Air-Time Moss

Randy Moss is having a record-setting season again, perhaps his best as a pro. Still, his casual aura on the field and introverted attitude when it comes to the media has some wondering how much better he could be ... at least when it isn't a nationally televised game.

Is the media too tough on Randy Moss?

He has 106 catches for 1,576 yards and 16 touchdowns. The receiving yards are a team record, the catches tie a career high and the touchdowns are one away from a team record he shares with Cris Carter.

In other words, he's producing. Big-time.

But is he doing the best he can? That's a question columnists and analysts pose just about every time Moss short-arms a pass or seems to shift into a cruising gear.

Is that fair?

It's nearly impossible to get Moss' side of the argument. He rarely talks to the media, and hasn't spoken to any reporters in more than a month. He even turned down an interview request from Hall of Famer Marcus Allen last week.

Moss is on record as saying he plays when he wants to play. Considering his numbers, the inclination is to argue he has wanted to play a lot this season.

Then again, the Vikings are 9-6 after a 6-0 start, and still haven't secured a playoff spot. Could Moss have done more?

Moss caught seven passes for 111 yards and two touchdowns in Saturday's 45-20 rout of Kansas City at the Metrodome. He was as pumped for the game as any this season.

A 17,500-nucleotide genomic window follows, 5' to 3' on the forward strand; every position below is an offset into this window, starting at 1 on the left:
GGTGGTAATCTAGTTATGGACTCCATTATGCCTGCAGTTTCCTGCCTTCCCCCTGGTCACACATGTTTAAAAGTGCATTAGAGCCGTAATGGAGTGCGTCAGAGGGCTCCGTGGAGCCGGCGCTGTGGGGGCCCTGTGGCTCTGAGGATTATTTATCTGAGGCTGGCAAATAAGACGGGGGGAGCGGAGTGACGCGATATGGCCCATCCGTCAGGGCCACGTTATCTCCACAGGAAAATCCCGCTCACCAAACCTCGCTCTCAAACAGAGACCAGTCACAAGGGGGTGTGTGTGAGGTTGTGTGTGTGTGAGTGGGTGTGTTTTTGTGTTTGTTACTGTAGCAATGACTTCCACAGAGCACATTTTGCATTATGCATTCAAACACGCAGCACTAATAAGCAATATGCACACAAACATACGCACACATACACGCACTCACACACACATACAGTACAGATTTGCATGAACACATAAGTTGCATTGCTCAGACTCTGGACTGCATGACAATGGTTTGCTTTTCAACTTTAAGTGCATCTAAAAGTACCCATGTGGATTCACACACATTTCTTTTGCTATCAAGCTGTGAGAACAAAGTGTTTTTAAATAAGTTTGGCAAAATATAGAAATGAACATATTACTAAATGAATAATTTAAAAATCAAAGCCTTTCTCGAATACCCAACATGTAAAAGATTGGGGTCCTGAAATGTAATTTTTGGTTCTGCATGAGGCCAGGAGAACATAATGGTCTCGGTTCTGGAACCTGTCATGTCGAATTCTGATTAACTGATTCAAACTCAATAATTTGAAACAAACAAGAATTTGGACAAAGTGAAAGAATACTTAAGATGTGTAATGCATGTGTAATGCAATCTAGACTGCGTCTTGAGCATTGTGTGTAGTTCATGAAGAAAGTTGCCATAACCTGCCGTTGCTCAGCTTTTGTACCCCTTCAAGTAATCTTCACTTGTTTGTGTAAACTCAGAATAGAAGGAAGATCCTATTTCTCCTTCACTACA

Why? Teammates say it's because the game was on national television.

Moss wanted to put on a show. He and some teammates loosened the braids in their hair so that they could sport 1970s-style Afros for the cameras. It was as much a party as a game.

"When it's a nationally-televised game, Randy is coming to play," quarterback Daunte Culpepper said. "He has that look in his eyes. It's something special. I just wish he had that look in his eyes all the time.

"But when you're that good, it's tough to get up for games and for practice. He's done a great job this year and he's maturing, and I'm glad to be playing with him."

Culpepper's intent was to compliment Moss for playing hard in the big games. But his words actually fuel the argument of those who say Moss, as great as he is, could be even better.

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